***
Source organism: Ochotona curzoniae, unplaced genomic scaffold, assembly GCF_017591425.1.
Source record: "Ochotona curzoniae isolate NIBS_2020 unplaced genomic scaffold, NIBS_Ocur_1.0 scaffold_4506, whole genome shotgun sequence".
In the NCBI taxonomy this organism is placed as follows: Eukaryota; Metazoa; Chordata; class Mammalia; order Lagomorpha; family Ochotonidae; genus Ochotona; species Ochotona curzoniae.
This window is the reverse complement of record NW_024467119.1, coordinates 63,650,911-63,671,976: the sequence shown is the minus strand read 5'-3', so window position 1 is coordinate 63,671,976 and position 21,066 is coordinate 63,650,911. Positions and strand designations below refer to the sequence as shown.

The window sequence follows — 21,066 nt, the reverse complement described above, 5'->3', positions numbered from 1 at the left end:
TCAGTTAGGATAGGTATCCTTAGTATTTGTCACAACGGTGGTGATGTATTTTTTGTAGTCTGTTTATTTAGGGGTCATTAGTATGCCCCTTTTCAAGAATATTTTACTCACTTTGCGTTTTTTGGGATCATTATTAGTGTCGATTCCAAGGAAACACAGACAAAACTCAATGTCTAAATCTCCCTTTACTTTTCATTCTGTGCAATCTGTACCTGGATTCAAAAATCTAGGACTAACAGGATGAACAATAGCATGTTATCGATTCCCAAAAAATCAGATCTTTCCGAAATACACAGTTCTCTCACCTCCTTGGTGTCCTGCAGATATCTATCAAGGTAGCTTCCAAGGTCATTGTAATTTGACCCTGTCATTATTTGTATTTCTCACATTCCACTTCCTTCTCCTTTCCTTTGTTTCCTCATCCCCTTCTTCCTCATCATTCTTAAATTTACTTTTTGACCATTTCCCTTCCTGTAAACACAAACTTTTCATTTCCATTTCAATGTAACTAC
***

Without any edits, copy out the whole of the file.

Source organism: Ochotona curzoniae, unplaced genomic scaffold, assembly GCF_017591425.1.
Source record: "Ochotona curzoniae isolate NIBS_2020 unplaced genomic scaffold, NIBS_Ocur_1.0 scaffold_4506, whole genome shotgun sequence".
In the NCBI taxonomy this organism is placed as follows: Eukaryota; Metazoa; Chordata; class Mammalia; order Lagomorpha; family Ochotonidae; genus Ochotona; species Ochotona curzoniae.
This window is the reverse complement of record NW_024467119.1, coordinates 63,650,911-63,671,976: the sequence shown is the minus strand read 5'-3', so window position 1 is coordinate 63,671,976 and position 21,066 is coordinate 63,650,911. Positions and strand designations below refer to the sequence as shown.

The window sequence follows — 21,066 nt, the reverse complement described above, 5'->3', positions numbered from 1 at the left end:
TCAGTTAGGATAGGTATCCTTAGTATTTGTCACAACGGTGGTGATGTATTTTTTGTAGTCTGTTTATTTAGGGGTCATTAGTATGCCCCTTTTCAAGAATATTTTACTCACTTTGCGTTTTTTGGGATCATTATTAGTGTCGATTCCAAGGAAACACAGACAAAACTCAATGTCTAAATCTCCCTTTACTTTTCATTCTGTGCAATCTGTACCTGGATTCAAAAATCTAGGACTAACAGGATGAACAATAGCATGTTATCGATTCCCAAAAAATCAGATCTTTCCGAAATACACAGTTCTCTCACCTCCTTGGTGTCCTGCAGATATCTATCAAGGTAGCTTCCAAGGTCATTGTAATTTGACCCTGTCATTATTTGTATTTCTCACATTCCACTTCCTTCTCCTTTCCTTTGTTTCCTCATCCCCTTCTTCCTCATCATTCTTAAATTTACTTTTTGACCATTTCCCTTCCTGTAAACACAAACTTTTCATTTCCATTTCAATGTAACTAC